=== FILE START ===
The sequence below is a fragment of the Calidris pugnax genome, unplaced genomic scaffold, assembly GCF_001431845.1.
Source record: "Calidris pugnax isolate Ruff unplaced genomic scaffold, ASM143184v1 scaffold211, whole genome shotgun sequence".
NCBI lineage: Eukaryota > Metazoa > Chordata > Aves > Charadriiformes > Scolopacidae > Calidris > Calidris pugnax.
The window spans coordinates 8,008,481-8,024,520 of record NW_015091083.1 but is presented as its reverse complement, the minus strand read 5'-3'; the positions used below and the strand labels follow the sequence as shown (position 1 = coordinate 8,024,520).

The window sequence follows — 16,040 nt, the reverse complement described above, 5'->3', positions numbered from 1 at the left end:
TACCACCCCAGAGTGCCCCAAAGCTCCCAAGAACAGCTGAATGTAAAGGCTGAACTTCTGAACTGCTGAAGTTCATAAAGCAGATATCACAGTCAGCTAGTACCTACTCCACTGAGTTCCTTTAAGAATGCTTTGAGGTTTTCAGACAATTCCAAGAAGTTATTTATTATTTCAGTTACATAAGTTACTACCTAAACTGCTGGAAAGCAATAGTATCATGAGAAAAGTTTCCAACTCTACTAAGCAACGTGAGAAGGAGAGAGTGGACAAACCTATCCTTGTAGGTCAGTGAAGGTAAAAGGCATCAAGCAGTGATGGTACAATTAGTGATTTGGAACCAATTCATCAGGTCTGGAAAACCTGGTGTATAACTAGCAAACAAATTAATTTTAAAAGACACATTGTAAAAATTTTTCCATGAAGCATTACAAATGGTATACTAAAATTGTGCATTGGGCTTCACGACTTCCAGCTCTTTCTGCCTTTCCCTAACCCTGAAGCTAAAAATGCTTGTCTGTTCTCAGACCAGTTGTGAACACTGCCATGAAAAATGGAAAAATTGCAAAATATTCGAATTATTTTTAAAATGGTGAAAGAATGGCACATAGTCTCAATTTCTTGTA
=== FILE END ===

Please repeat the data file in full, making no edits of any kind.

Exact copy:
The sequence below is a fragment of the Calidris pugnax genome, unplaced genomic scaffold, assembly GCF_001431845.1.
Source record: "Calidris pugnax isolate Ruff unplaced genomic scaffold, ASM143184v1 scaffold211, whole genome shotgun sequence".
NCBI lineage: Eukaryota > Metazoa > Chordata > Aves > Charadriiformes > Scolopacidae > Calidris > Calidris pugnax.
The window spans coordinates 8,008,481-8,024,520 of record NW_015091083.1 but is presented as its reverse complement, the minus strand read 5'-3'; the positions used below and the strand labels follow the sequence as shown (position 1 = coordinate 8,024,520).

The window sequence follows — 16,040 nt, the reverse complement described above, 5'->3', positions numbered from 1 at the left end:
TACCACCCCAGAGTGCCCCAAAGCTCCCAAGAACAGCTGAATGTAAAGGCTGAACTTCTGAACTGCTGAAGTTCATAAAGCAGATATCACAGTCAGCTAGTACCTACTCCACTGAGTTCCTTTAAGAATGCTTTGAGGTTTTCAGACAATTCCAAGAAGTTATTTATTATTTCAGTTACATAAGTTACTACCTAAACTGCTGGAAAGCAATAGTATCATGAGAAAAGTTTCCAACTCTACTAAGCAACGTGAGAAGGAGAGAGTGGACAAACCTATCCTTGTAGGTCAGTGAAGGTAAAAGGCATCAAGCAGTGATGGTACAATTAGTGATTTGGAACCAATTCATCAGGTCTGGAAAACCTGGTGTATAACTAGCAAACAAATTAATTTTAAAAGACACATTGTAAAAATTTTTCCATGAAGCATTACAAATGGTATACTAAAATTGTGCATTGGGCTTCACGACTTCCAGCTCTTTCTGCCTTTCCCTAACCCTGAAGCTAAAAATGCTTGTCTGTTCTCAGACCAGTTGTGAACACTGCCATGAAAAATGGAAAAATTGCAAAATATTCGAATTATTTTTAAAATGGTGAAAGAATGGCACATAGTCTCAATTTCTTGTA